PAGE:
Forty years ago, in September 1982, took place the massacres of Sabra and Shatila

For 3 days, so-called “Christian” militias, supported by the Israeli army, massacred the civilian population of the camp1. The exact number of casualties is unknown. Some estimate the number of victims between 1500 et 3500.

Then, from 1985 to 1988, the so called “war of the camps” took place.

Forty years after the massacres, the refugees of the Shatila camp still live a life confined in the shadow.

With this background of misfortune, even if the young Palestinians feel “dispossessed of everything even of their dreams”, life grows, stronger than death, intermittenly, simply, calmly, and stubbornly.

In the shadows of Shatila,

…children are born and grow. They are educated, like most children in the world they do their homework and project themselves into the future. Even if their horizon is blocked by ruins, their lives don’t seem as blocked. The best guarantee for hope.

…young people are looking for work, training, organizing themselves, doing “odd jobs” despite their refugee card as only identity document which prohibits them from working in more than seventy jobs in Lebanon and makes travel almost impossible.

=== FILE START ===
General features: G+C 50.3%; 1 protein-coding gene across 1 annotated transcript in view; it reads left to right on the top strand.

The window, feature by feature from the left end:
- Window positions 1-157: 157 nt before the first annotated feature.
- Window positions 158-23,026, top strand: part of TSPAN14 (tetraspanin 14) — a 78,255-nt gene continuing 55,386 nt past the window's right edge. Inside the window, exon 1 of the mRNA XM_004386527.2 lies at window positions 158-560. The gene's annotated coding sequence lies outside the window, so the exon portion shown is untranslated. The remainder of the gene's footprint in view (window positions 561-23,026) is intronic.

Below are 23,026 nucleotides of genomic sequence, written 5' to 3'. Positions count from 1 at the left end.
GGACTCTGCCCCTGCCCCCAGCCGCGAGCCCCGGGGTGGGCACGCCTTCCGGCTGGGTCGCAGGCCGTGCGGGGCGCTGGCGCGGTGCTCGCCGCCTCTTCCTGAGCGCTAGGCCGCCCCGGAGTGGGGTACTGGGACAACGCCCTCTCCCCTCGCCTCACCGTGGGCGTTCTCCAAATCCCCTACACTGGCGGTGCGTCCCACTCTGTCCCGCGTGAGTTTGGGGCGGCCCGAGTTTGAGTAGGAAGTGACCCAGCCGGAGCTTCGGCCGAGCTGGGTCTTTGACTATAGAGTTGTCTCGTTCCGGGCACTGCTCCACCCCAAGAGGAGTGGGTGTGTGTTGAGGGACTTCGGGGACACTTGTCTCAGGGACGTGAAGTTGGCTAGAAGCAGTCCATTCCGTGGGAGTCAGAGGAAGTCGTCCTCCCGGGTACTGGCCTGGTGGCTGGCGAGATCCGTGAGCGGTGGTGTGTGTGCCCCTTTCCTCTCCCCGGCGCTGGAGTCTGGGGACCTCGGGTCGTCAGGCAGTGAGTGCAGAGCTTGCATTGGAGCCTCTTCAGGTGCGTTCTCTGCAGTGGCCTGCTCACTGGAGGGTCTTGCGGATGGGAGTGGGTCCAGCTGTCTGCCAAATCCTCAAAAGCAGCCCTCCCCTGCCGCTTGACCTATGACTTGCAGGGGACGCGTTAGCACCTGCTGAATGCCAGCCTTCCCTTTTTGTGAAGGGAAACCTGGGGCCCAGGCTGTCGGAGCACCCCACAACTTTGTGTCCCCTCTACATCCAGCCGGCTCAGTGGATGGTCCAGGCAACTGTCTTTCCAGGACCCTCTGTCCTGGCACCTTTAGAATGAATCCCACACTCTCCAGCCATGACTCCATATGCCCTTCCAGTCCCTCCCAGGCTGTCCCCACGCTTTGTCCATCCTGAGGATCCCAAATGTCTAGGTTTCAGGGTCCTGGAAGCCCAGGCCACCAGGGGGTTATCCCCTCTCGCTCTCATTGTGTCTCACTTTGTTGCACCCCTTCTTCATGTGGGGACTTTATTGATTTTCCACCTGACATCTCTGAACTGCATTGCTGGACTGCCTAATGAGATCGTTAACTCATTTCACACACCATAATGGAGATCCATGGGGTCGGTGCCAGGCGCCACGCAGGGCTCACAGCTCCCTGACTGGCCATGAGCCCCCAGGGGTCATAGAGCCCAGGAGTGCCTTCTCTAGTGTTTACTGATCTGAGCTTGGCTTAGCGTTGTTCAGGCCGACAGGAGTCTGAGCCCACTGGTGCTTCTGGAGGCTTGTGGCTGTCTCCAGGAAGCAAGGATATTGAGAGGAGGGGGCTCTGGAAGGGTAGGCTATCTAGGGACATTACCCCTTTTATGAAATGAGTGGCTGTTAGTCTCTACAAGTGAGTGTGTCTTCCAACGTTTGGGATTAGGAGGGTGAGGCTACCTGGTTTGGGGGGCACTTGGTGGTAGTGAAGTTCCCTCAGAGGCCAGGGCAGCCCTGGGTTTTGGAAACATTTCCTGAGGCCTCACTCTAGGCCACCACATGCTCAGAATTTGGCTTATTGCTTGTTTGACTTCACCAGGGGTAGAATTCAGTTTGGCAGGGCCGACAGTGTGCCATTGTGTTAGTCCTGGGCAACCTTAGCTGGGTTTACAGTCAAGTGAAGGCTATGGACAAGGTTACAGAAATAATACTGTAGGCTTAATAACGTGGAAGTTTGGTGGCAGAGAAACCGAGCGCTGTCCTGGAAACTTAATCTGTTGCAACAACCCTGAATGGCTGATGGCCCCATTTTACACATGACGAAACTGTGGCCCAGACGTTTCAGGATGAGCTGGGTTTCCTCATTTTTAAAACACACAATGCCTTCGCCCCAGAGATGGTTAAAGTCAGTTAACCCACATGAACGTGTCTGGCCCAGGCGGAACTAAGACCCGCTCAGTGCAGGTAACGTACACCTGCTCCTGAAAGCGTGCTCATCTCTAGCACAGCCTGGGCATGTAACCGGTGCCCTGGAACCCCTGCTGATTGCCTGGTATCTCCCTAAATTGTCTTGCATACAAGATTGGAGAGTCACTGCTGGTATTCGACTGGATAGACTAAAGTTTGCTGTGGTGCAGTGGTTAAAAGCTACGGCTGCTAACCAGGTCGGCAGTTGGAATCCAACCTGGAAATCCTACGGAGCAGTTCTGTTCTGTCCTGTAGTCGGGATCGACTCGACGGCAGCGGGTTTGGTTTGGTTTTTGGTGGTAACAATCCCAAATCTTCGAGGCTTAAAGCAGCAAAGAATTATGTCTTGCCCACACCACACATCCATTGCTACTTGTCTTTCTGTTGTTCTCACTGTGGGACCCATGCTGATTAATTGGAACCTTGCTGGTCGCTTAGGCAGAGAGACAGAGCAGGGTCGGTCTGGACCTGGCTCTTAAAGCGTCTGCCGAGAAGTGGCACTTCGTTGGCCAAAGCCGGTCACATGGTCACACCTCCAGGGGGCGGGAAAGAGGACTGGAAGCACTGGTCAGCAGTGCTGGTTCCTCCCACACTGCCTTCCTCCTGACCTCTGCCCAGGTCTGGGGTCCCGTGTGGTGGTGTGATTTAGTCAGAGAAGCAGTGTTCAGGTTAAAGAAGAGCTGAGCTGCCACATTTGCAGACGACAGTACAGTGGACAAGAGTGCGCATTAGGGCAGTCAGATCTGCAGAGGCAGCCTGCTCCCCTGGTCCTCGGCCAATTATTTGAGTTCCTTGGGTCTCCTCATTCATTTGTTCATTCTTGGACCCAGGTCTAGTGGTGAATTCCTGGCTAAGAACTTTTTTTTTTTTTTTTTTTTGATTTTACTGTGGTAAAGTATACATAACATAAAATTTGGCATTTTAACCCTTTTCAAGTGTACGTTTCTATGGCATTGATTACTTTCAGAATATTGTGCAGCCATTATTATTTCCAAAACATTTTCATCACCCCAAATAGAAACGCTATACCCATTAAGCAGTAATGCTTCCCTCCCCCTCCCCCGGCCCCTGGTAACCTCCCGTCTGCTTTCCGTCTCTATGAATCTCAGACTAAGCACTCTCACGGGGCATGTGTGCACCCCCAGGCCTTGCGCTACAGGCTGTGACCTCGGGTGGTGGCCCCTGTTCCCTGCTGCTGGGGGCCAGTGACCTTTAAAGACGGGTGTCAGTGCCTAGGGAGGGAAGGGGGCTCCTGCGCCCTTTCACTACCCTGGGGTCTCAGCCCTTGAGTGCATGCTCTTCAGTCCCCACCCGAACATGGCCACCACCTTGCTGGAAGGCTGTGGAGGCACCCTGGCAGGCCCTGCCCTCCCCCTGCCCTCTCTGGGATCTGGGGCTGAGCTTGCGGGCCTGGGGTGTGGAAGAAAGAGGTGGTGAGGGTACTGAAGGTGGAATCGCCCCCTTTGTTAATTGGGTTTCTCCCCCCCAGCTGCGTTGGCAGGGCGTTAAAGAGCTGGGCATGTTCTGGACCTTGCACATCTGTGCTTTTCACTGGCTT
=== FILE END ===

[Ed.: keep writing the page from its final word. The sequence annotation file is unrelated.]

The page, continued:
…couples love each other, make children they love, educate, and school.

…the older ones ponder their entire history and compare the present days with those before their deportation2.

The images presented here are the fruit of fifteen years of work. The intention is a testimony to the life of Palestinian Refugees in the shadows of a “Civilisation” that has forgotten them for too long.

I wanted to give a name and a face to a population that has, too often, been anonymously diluted in sterile statistics.

More pictures here.

Tarek Charara

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1 There is a vast and extensive corpus of litterature about the subject. I have done my best to summarize the history of the Palestinian refugees up to the massacres and the war in the camps in my book “à l’ombre de Chatila” (In the shadow of Chatila), available on this site.

2 Text by Joseph Canal

Text and images © Tarek Charara/Kaleidos images.
All rights reserved.

Tarek Charara
Tarek Charara